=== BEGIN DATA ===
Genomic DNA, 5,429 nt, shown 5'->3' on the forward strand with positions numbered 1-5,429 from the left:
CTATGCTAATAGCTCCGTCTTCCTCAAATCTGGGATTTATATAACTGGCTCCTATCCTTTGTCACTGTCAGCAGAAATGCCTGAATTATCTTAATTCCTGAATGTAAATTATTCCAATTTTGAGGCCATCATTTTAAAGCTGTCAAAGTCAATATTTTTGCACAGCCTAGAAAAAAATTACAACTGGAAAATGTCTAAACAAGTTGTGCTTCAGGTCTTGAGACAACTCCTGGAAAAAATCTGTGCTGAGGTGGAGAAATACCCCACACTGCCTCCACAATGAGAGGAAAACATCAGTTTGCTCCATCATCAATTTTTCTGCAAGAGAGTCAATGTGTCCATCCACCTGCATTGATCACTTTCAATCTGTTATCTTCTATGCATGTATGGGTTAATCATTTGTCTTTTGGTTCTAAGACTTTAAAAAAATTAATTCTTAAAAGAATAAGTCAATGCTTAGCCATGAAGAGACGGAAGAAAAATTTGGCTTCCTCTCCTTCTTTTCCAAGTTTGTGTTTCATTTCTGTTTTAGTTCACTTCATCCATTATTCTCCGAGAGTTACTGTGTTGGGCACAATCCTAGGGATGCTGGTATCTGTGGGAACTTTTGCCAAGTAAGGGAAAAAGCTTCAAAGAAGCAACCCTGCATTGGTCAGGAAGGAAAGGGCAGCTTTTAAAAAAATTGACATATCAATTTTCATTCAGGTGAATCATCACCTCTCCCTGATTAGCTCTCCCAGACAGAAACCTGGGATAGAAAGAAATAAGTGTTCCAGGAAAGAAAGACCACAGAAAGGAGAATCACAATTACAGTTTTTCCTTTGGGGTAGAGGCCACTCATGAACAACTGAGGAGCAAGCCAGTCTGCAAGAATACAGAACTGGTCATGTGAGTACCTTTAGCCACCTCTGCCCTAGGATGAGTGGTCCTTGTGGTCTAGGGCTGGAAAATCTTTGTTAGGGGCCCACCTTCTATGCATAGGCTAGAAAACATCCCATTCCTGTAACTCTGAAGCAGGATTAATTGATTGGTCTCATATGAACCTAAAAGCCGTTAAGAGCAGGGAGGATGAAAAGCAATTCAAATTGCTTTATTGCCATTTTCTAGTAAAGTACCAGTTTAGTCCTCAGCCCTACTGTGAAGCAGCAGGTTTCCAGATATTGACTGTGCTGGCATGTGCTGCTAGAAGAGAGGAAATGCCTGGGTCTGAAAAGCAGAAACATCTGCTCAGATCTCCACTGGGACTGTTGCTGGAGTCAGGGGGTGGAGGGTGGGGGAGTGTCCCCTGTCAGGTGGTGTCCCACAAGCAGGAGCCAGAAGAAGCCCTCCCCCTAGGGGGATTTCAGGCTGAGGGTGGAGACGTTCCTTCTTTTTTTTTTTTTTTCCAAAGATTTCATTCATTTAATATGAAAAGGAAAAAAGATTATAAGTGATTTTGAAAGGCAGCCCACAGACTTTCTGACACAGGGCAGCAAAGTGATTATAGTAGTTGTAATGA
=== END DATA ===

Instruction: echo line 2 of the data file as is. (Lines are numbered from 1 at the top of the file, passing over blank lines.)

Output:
CTATGCTAATAGCTCCGTCTTCCTCAAATCTGGGATTTATATAACTGGCTCCTATCCTTTGTCACTGTCAGCAGAAATGCCTGAATTATCTTAATTCCTGAATGTAAATTATTCCAATTTTGAGGCCATCATTTTAAAGCTGTCAAAGTCAATATTTTTGCACAGCCTAGAAAAAAATTACAACTGGAAAATGTCTAAACAAGTTGTGCTTCAGGTCTTGAGACAACTCCTGGAAAAAATCTGTGCTGAGGTGGAGAAATACCCCACACTGCCTCCACAATGAGAGGAAAACATCAGTTTGCTCCATCATCAATTTTTCTGCAAGAGAGTCAATGTGTCCATCCACCTGCATTGATCACTTTCAATCTGTTATCTTCTATGCATGTATGGGTTAATCATTTGTCTTTTGGTTCTAAGACTTTAAAAAAATTAATTCTTAAAAGAATAAGTCAATGCTTAGCCATGAAGAGACGGAAGAAAAATTTGGCTTCCTCTCCTTCTTTTCCAAGTTTGTGTTTCATTTCTGTTTTAGTTCACTTCATCCATTATTCTCCGAGAGTTACTGTGTTGGGCACAATCCTAGGGATGCTGGTATCTGTGGGAACTTTTGCCAAGTAAGGGAAAAAGCTTCAAAGAAGCAACCCTGCATTGGTCAGGAAGGAAAGGGCAGCTTTTAAAAAAATTGACATATCAATTTTCATTCAGGTGAATCATCACCTCTCCCTGATTAGCTCTCCCAGACAGAAACCTGGGATAGAAAGAAATAAGTGTTCCAGGAAAGAAAGACCACAGAAAGGAGAATCACAATTACAGTTTTTCCTTTGGGGTAGAGGCCACTCATGAACAACTGAGGAGCAAGCCAGTCTGCAAGAATACAGAACTGGTCATGTGAGTACCTTTAGCCACCTCTGCCCTAGGATGAGTGGTCCTTGTGGTCTAGGGCTGGAAAATCTTTGTTAGGGGCCCACCTTCTATGCATAGGCTAGAAAACATCCCATTCCTGTAACTCTGAAGCAGGATTAATTGATTGGTCTCATATGAACCTAAAAGCCGTTAAGAGCAGGGAGGATGAAAAGCAATTCAAATTGCTTTATTGCCATTTTCTAGTAAAGTACCAGTTTAGTCCTCAGCCCTACTGTGAAGCAGCAGGTTTCCAGATATTGACTGTGCTGGCATGTGCTGCTAGAAGAGAGGAAATGCCTGGGTCTGAAAAGCAGAAACATCTGCTCAGATCTCCACTGGGACTGTTGCTGGAGTCAGGGGGTGGAGGGTGGGGGAGTGTCCCCTGTCAGGTGGTGTCCCACAAGCAGGAGCCAGAAGAAGCCCTCCCCCTAGGGGGATTTCAGGCTGAGGGTGGAGACGTTCCTTCTTTTTTTTTTTTTTTCCAAAGATTTCATTCATTTAATATGAAAAGGAAAAAAGATTATAAGTGATTTTGAAAGGCAGCCCACAGACTTTCTGACACAGGGCAGCAAAGTGATTATAGTAGTTGTAATGA